Tips for Safe Driving During Family Vacations
Use these 8 ideas for a safer, easier summer road trip
Planning a road trip this summer? You’re in good company. This upcoming Fourth of July, an estimated 46.9 million Americans will travel 50 miles or more, the highest since AAA started tracking 18 years ago, according to AAA. Here’s how to make your road trip safer.
1. Check for recalls on your
vehicle and get your car
serviced ahead of time, advises the National Highway
Traffic Safety Administration (NHTSA). Get your
automobile’s oil changed, tires rotated and other service done as needed. Also,
be sure to top off your auto’s fluids, check the battery’s life and properly
inflate tires – and if you need new tires, purchase them before the trip.
Plan your route and breaks. Avoid
going through major metro areas during rush hour. If possible, try to plan
trips that don’t involve travel around major summer holidays.
Get everyone situated. Kids under 13 always should ride in the
backseat, advises the NHTSA,
and so should pets, ideally buckled in using a safety harness or kept safe in a
crate secured in the cargo area. Check that children’s car seats and booster
seats are properly
installed. An estimated 46 percent aren’t, warns the NHSTA.
4. Pack an emergency road kit with these
items, advises the NHTSA:
- Cell phone and charger
- First aid kit
- Flares and a white flag
- Jumper cables
- Tire pressure gauge
- Jack and ground mat for changing a tire
- Work gloves and a change of clothes
- Basic repair tools and some duct tape (for temporarily repairing a hose leak)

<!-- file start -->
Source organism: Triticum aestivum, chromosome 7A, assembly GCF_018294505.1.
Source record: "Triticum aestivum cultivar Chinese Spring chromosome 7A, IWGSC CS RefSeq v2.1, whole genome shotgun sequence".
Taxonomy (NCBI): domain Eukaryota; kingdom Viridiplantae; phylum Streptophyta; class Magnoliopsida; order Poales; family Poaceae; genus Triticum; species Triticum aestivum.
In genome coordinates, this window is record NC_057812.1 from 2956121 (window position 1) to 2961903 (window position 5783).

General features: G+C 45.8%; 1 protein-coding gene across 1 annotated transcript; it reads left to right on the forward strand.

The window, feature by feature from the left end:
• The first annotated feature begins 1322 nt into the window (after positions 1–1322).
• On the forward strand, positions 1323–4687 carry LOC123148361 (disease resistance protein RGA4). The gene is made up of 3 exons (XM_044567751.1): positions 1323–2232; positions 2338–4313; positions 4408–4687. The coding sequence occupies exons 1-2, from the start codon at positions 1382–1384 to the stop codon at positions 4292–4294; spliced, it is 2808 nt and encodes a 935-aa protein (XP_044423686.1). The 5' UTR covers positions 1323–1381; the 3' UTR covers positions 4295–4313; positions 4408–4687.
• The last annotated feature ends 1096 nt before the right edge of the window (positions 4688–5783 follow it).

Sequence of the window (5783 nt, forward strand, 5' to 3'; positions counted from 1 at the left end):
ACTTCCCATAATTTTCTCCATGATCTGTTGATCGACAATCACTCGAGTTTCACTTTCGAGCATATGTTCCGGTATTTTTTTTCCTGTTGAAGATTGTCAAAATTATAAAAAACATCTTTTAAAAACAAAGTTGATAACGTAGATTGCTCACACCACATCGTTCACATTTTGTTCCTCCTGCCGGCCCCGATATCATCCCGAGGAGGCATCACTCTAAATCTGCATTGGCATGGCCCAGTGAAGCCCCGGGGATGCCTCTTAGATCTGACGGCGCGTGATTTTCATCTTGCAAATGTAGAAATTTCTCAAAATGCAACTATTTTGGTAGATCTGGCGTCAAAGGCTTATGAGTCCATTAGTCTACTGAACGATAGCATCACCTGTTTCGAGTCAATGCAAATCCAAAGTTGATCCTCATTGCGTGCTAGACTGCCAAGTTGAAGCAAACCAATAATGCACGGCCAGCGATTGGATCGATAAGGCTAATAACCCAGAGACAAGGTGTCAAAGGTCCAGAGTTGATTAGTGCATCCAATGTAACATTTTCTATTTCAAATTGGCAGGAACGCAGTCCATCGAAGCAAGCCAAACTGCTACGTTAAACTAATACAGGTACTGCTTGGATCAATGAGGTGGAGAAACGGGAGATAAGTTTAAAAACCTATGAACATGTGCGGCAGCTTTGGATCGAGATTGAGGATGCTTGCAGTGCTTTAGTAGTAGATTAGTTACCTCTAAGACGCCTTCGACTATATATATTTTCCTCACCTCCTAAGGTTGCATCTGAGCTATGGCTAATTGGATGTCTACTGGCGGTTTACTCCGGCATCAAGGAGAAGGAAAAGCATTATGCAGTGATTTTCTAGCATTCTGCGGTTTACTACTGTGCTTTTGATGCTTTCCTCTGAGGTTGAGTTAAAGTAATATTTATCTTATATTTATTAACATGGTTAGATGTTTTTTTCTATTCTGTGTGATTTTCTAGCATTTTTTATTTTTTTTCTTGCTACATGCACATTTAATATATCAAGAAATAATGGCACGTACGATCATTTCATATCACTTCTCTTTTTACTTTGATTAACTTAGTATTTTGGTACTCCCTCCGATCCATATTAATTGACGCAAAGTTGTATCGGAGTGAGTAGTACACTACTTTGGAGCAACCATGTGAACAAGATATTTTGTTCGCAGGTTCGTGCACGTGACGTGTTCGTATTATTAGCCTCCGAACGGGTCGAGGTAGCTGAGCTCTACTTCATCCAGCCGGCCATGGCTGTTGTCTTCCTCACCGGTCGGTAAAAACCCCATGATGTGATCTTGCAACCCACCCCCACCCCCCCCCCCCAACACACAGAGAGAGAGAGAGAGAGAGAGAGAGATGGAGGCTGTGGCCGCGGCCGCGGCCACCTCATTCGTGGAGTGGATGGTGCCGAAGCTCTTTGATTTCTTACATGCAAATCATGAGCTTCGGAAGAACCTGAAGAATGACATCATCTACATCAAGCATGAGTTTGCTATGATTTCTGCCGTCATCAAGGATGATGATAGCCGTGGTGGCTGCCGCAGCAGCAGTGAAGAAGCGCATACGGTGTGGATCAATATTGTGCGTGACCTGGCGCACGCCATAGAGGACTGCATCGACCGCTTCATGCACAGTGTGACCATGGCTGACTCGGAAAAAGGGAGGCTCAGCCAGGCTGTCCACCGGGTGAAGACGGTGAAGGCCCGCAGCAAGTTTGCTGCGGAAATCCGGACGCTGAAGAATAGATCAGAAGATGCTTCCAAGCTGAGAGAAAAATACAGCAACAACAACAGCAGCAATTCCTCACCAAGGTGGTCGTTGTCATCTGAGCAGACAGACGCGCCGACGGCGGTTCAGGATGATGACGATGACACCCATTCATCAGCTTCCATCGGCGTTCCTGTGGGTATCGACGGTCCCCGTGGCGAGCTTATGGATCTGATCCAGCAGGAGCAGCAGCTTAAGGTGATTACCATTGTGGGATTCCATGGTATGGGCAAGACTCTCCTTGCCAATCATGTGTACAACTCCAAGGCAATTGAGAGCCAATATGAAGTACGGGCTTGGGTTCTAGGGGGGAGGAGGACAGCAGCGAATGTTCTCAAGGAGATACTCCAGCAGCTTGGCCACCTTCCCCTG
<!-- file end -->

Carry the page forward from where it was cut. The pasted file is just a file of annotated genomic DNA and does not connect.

- Water and paper towels for cleaning up
- Nonperishable food, drinking water and medicines
- Extra windshield washer fluid
- Emergency blankets, towels and coats
Prepare healthy snacks and plenty of water for the trip.
Consider packing a picnic lunch, too, which can be eaten at the picnic table at
a rest stop, avoiding the need for fast food.
Keep the driver focused on the road, not other tasks. Distracted driving claimed 3,450
2016 alone, according to the NHTSA, with mobile phone
usage particularly dangerous: “Sending or reading a text takes your
eyes off the road for 5 seconds. At 55 mph, that's like driving the length of
an entire football field with your eyes closed.”
Play games to keep the kids entertained. Also,
consider limiting kids’ screen time and instead, provide books, puzzles and
toys. Fun games for passengers include the game I Spy, where a player says, “I spy with my little eye,
something [color here],” and each person takes a turn guessing. Or, the “I’m thinking of an animal” game, where
the first player gives one clue, and everyone else asks one question at a time
until someone guesses the answer. This game can be modified for other
categories, too, like plant, object, historical figure, etc. Another game is to
look at license plates, assigning various points for certain states.
Take breaks about every two hours to stretch legs and allow everyone to use the
rest room. This also will help keep the driver alert.
During these breaks, don’t leave kids or pets inside the parked car,
as temperatures climb
fast, even with windows cranked. According to the Centers for Disease Control and Prevention, in just 10 minutes, the temp
can rise nearly 20 degrees F, exponentially building from there.
Use these tips to help make your summer travels
safe and full of happy memories. As the saying goes, “Travel is the only thing
you buy that makes you richer.”